This is a geometric series, where the first term is 𝑎 = (𝑃(F))⁴⋅(1 − 𝑃(F))

and the common ratio is 𝑟 = 𝑃(F)

Because 0 < 𝑟 < 1, we know that this series converges to

𝑎∕(1 − 𝑟) = (𝑃(F))⁴⋅(1 − 𝑃(F))∕(1 − 𝑃(F)) = (𝑃(F))⁴(3 votes)

- I am getting a different answer . My method is that if she registers more than four cars before registering an SUV, so the first scenario will be where she registers 5 cars before registering an SUV .

P (V > 4) = (0.88)^5*(0.12) +(0.88)^6*(0.12) +(0.88)^7*(0.12) ...

So by using the formula for the sum of a GP (geometric progression), we get this as :-

P (V > 4) = [ (0.88)^5 * (0.12) ] / (1-0.88) {The 0.12 gets cancelled}

= 0.88^5

Can somebody please find the mistake in my method.(1 vote)- Check the top voted question and answer. This problem has an ambiguous wording.(1 vote)

- Answers:

1. (0.88)^4 Sals answer

2. (0.88)^5 considering the lowest number after 4 is 5 cars and this is where she stops

3. (0.88)^5 x (0.12) same as answer 3, but this is when she saw sixth car which is an suv and stopped

4.cumulative: 1-((p(v=0) +….p(v=4)). Pretty much same as Sals answers but 1-0.59 to get probability of more than 4 cars

I like answers 3, 4(1 vote)

## Video transcript

- [Instructor] Emelia
registers vehicles for the Department of Transportation. Sports utility vehicles,
also known as SUVs, make up 12% of the vehicles she registers. Let V be the number of vehicles Emelia registers in a day until
she first registers an SUV. Assume the type of each
vehicle is independent. Find the probability that Emelia registers more than four, more than four, vehicles before she registers an SUV. So, let's just first think about what this random variable V is. So, it's the number of vehicles
Emelia registers in a day, until she registers an SUV. So, for example if the
first person who walks in the line or through the door, has an SUV and they're
trying to register it, then V would be equal to one. If the first person isn't an SUV, but the second person is,
then V would be equal to two, so forth and so on. So, this right over here
is a classic geometric random variable, right over here. So, geometric random variable. We have a very clear success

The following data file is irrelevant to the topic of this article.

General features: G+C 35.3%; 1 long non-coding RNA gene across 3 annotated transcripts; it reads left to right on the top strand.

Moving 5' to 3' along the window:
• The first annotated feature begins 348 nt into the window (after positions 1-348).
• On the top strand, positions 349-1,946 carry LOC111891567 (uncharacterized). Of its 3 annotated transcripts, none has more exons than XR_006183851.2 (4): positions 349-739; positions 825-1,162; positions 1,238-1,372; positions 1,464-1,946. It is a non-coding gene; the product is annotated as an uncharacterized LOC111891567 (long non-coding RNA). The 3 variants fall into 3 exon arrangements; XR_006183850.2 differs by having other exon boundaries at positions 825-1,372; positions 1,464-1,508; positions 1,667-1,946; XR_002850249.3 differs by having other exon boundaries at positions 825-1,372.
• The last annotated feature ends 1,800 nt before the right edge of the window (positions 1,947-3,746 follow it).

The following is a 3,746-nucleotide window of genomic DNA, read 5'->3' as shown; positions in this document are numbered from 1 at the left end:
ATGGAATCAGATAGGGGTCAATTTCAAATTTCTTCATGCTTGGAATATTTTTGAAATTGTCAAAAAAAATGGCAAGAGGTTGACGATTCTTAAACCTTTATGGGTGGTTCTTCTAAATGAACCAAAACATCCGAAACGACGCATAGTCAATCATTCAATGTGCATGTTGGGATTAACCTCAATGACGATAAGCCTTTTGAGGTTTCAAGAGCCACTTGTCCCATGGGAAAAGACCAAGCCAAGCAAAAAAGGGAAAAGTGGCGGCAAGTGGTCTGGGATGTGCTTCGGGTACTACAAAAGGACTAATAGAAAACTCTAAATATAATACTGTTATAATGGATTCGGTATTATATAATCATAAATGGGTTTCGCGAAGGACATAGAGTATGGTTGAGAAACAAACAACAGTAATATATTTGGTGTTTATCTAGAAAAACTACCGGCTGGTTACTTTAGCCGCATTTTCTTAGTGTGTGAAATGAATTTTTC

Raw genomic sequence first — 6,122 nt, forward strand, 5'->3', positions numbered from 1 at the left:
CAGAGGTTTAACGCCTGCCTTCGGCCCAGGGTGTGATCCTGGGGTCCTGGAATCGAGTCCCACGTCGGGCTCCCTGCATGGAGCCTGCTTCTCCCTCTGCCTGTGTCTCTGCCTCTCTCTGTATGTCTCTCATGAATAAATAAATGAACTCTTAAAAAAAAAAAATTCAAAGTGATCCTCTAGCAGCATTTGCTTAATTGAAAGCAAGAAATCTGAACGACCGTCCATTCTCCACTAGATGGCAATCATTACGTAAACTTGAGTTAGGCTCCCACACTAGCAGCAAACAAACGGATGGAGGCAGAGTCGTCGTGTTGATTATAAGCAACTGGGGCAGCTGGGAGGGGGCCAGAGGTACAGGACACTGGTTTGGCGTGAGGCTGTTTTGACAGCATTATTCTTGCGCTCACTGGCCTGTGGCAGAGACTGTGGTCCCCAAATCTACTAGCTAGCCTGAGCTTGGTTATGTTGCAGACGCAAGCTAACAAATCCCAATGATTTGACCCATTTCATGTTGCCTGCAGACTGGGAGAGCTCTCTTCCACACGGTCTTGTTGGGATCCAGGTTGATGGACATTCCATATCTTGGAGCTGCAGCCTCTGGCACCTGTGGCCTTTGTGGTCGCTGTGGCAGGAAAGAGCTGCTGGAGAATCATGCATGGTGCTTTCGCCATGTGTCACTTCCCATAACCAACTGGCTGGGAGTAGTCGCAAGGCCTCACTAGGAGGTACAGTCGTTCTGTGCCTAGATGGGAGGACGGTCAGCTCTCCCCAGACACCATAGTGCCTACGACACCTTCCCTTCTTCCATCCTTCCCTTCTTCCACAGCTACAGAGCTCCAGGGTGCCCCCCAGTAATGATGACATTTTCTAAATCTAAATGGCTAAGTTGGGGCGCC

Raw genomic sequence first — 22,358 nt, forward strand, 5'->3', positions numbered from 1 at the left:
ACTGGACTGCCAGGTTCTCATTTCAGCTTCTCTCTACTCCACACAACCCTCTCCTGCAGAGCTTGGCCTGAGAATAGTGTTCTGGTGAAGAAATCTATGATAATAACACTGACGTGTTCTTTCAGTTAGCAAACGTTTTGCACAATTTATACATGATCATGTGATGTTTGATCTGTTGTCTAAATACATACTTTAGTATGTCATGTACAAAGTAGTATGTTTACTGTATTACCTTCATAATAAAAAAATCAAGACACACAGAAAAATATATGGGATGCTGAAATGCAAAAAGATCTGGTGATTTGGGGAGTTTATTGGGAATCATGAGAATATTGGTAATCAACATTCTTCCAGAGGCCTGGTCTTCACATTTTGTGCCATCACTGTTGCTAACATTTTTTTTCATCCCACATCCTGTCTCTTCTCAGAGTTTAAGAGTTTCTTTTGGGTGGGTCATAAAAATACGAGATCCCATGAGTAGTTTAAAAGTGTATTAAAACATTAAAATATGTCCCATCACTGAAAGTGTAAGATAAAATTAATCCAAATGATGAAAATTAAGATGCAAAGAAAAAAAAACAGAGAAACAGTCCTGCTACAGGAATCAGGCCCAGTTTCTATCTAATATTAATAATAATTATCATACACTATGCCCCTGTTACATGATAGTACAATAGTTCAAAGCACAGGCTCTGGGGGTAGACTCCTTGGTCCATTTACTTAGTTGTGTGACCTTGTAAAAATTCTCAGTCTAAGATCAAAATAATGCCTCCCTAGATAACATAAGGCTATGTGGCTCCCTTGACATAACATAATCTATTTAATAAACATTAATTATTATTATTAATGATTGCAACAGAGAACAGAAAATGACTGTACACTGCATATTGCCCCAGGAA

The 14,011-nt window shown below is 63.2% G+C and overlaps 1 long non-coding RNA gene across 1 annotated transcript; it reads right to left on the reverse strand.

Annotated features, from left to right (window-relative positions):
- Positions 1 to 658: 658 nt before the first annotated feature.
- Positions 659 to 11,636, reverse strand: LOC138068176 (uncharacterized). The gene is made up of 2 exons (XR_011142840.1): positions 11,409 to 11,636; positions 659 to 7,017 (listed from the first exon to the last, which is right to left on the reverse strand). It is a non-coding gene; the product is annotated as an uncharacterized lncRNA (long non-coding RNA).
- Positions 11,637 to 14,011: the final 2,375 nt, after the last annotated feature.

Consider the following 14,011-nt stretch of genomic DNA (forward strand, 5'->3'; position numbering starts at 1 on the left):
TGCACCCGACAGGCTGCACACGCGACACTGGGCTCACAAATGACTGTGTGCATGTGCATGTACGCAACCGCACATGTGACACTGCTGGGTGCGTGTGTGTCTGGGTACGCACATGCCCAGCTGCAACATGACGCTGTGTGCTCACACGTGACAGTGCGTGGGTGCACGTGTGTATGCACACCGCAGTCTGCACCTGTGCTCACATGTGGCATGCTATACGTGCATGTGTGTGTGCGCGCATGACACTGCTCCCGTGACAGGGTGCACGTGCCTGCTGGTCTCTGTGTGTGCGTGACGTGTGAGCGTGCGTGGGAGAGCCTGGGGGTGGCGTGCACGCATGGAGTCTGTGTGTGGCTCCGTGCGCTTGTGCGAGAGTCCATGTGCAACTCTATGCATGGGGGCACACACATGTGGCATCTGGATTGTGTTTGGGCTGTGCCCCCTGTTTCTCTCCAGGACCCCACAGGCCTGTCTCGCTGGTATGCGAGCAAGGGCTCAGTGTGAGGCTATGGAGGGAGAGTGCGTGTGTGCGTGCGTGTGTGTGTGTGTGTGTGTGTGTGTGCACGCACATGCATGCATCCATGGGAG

metric for each trial. Do we have a SUV or not? Each trial is independent,
they tell us that. They are independent. The probability of success
in each trial is constant. We have a 12% success for each new person who comes through the line. Now the reason this is not
a binomial random variable, is that we do not have a
finite number of trials. Here, we're gonna keep performing trials. We're gonna keep serving
people in the line, until we get an SUV. And so, what we have over here, when they say find the probability that Emelia registers
more than four vehicles before she registers an SUV. This is the probability
that V is greater than four. So, I encourage you like always, pause this video and see
if you can work through it. And we're gonna assume, she's
not just gonna leave her, I guess her desk, or wherever the things are being registered. She's not going to leave the counter until someone shows up registering an SUV. So, we will just keep looking at people, I guess we could say over
multiple days, forever. She'll work for an
infinite number of years, just for the sake of this problem, until an SUV actually shows up. So, try to figure this out. Alright, I'm assuming you've had a go and some of you might said,
well, isn't this going to be equal to the probability
that V is equal to five, plus the probability
that V is equal to six, plus the probability
that V is equal to seven, and it just goes on and on and on forever. And this is actually true. And you say, well, how
do I calculate this? I'm just summing up an
infinite number of things. Now the key realization here,
is that one way to think about the probability that
V is greater than four, is this is the same
thing as the probability that V is not less than or equal to four, these two things are equivalent. So, what's the probability that V is not less than or equal to four? This might be a slightly easier
thing for you to calculate. Once again, pause the
video and see if you can figure it out. Well what's the probability
that V is not less than or equal to four? Well that's the same thing
as the probability of first four customers, or
first four, I guess people. First four, I'll say customers,
or I'll say first four cars. The customer's cars, not SUVs. So, this one is feeling
pretty straightforward. What's the probability that
for each customer she goes to, that they're not an SUV? Well that's one minus
12%, or 88%, or 0.88. And if we want to know the probability of the first four cars are not SUVs. Well that's 0.88 to the fourth power. And so that's all we have to calculate. And so let's get our calculator out. And say I'm going to get, oops. I'm going to get 0.88 and
I'm going to raise it to the fourth power and I get, and I'm just going to round it to, the nearest, let's see, do
they tell me to round it? Okay, I'll just round it to
the nearest, I guess 100th, well, I'll just write it as 0.5997. Is approximately equal to, 0.5997. If you wanted to write
this as a percentage it would be approximately 59.97%. So a little bit better than half, than a 50% shot, a little
less than a two-thirds shot, that she is going to have to
see more than four customers until she sees an SUV.